Holbein's The Ambassadors & Shakespeare's Richard II



The Ambassadors by Hans Holbein the Younger.

The Ambassadors, by Hans Holbein the Younger, was painted in 1533. In addition to being a double portraiture, it is famed for the long greyish mark twisted slantwise across the bottom of the picture, which, viewed at an acute angle from the edge of the frame, appears as a human skull seen in perspective.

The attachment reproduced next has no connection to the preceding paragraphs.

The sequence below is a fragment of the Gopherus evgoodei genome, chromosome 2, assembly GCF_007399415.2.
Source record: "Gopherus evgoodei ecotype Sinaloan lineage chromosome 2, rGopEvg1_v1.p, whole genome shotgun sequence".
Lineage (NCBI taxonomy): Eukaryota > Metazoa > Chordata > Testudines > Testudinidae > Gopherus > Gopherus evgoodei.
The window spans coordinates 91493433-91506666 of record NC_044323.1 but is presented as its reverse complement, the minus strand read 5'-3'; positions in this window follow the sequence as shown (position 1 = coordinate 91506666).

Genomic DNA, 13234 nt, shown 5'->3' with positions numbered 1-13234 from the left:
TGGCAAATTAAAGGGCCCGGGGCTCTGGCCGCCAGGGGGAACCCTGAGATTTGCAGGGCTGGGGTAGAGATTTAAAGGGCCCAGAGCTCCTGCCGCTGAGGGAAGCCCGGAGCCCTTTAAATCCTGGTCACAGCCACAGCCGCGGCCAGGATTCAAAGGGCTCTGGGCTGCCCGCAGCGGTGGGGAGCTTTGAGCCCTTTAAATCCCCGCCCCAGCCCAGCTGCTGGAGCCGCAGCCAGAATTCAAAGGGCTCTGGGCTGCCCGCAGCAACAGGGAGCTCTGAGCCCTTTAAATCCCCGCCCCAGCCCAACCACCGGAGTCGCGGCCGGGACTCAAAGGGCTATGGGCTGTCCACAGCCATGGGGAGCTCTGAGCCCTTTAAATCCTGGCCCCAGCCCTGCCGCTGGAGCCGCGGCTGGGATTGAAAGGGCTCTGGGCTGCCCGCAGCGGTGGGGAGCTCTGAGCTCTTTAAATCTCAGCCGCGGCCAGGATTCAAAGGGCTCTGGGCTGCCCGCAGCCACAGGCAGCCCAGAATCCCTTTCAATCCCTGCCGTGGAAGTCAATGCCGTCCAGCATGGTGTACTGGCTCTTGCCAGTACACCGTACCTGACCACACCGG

A reference to this or similar paintings can be found in Shakespeare's play Richard II, in which the character Bushy uses it as a simile:

For sorrow's eye, glazed with blinding tears,
Divides one thing entire to many objects, 
Like perspectives, which rightly gazed upon
Show nothing but confusion; eyed awry
Distinguish form.


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